Galatians 2:2 thus reads:
"Moreover I went up (to Jerusalem) according to a divine revelation and set before them (the Jewish Churches of Judea), the good news that I proclaim to the Gentiles, as well as a personal meeting with the "Highly Esteemed Ones" lest by some manner I was running or had run in vain."
Paul was obviously pleased with reception of his plan for the Gentile evangelisation and their acceptance that the Gentile believers did not have to be circumcised and become Jews. He saw his success in that his Gentile disciple Titus was not made to be circumcised. He had to fight hard against a group of false brothers who wished to burden these new believers with certain Jewish customs and circumcision as necessary to salvation in the Messiah. This is recorded by Luke in the Book of Acts. Paul in Galatians uses a play on words and refers to these false brothers as the δοκούντων εἶναί τι (certain ones reputed to be someone) as opposed to the apostles who are the true οἱ δοκοῦντες (the Highly Esteemed Ones) who added nothing extra to Paul's proposal for the Gentile believers. Galatians 2:6-7 reads:
"Moreover there are those certain ones reputed to be someone (the false brothers) but what sort they were at one time doesn't make a difference to me. God doesn't take notice of the outward appearance of a man. Indeed the Highly Esteemed Ones (the true Apostles) had nothing to add to me (his position in regards to the Gentiles) but on the contrary they saw that I have been entrusted with the evangelisation of the uncircumcision, just as Peter with the circumcision."Paul does not undermine Peter's role but proclaims it while proclaiming his unique mission to those who would question it under the influence of the false brothers. In verse 9 he once again refers to these Highly Esteemed Ones (οἱ δοκοῦντες) of Peter, James and John who approve his apostleship. Paul adds another title to them as the Pillars (στῦλοι/ styloi). His respect for them however doesn't blind him to the fact that they can be wrong and need godly correction from a fellow apostle when they don't practice what they teach. Nor does it mean that the apostles can't have disputes in good Jewish style for the sake of the Kingdom in order to come closer to the truth. Galatians 2:9 reads:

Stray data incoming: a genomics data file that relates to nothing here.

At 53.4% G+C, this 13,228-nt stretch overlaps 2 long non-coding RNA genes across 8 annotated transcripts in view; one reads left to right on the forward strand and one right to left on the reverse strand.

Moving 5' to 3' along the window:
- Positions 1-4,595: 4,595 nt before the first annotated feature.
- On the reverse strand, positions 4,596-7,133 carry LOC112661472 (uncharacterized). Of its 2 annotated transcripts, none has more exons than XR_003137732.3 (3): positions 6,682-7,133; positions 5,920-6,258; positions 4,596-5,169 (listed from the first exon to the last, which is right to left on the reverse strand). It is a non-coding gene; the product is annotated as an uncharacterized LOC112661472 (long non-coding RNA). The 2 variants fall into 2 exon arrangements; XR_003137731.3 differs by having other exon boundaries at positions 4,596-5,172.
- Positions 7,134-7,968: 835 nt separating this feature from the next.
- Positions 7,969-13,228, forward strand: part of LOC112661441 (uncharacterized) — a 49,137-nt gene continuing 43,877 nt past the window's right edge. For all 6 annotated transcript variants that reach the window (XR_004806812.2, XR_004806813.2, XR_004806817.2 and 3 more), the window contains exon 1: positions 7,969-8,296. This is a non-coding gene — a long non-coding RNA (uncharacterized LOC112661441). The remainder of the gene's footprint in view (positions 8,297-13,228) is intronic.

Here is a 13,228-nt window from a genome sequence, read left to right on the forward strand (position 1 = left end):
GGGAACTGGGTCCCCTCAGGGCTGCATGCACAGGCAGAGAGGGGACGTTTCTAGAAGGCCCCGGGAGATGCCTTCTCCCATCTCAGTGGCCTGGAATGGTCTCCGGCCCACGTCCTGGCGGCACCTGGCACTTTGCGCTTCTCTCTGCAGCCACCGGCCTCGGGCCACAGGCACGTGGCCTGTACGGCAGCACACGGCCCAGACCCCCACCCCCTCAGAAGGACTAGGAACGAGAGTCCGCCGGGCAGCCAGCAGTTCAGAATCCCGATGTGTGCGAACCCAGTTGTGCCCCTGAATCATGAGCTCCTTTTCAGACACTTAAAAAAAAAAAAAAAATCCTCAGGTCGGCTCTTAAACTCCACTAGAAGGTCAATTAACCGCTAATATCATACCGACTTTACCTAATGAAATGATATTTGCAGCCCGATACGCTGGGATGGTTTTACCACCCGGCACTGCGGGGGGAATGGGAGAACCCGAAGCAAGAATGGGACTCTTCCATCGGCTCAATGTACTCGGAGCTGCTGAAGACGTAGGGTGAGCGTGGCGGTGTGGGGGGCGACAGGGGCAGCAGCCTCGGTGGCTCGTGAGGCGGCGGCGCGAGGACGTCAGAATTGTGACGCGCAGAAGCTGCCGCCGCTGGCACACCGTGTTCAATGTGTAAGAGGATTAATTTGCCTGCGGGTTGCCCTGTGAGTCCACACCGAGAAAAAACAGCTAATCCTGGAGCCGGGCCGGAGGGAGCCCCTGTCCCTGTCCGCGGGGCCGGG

"And having known the grace given to me James, Peter and John the Highly Esteemed Ones, being the Pillars, they gave to Barnabas and I, the right hands of Eucharistic Communion which we should take to the Gentiles and they to the circumcision (Jews)."
Anti-Semites in the church often quote Galatians which has been translated by those with anti-Jewish and anti-Judaism prejudices throughout the history of the Gentile Church. However many times this is done unwittingly, just out of Gentile ignorance of the Jewish background of Paul and his teachings. Paul would be horrified at this distortion of his wonderful plan of freedom in the Messiah for both Jews (allowing them to be Jews) and Gentiles (allowing them to be truly of their distinct cultures). It is time that we Catholics take seriously the call of Cardinal Schonborn to take the propositions of the Messianic Jewish Rabbi Mark Kinzer in his book addressed to the Catholic Church on Nostra Aetate and its further development in the living Tradition of the Church. Is Rabbi Kinzer a new reversed St Paul coming to proclaim the place and freedom of the Jewish believers in the Church?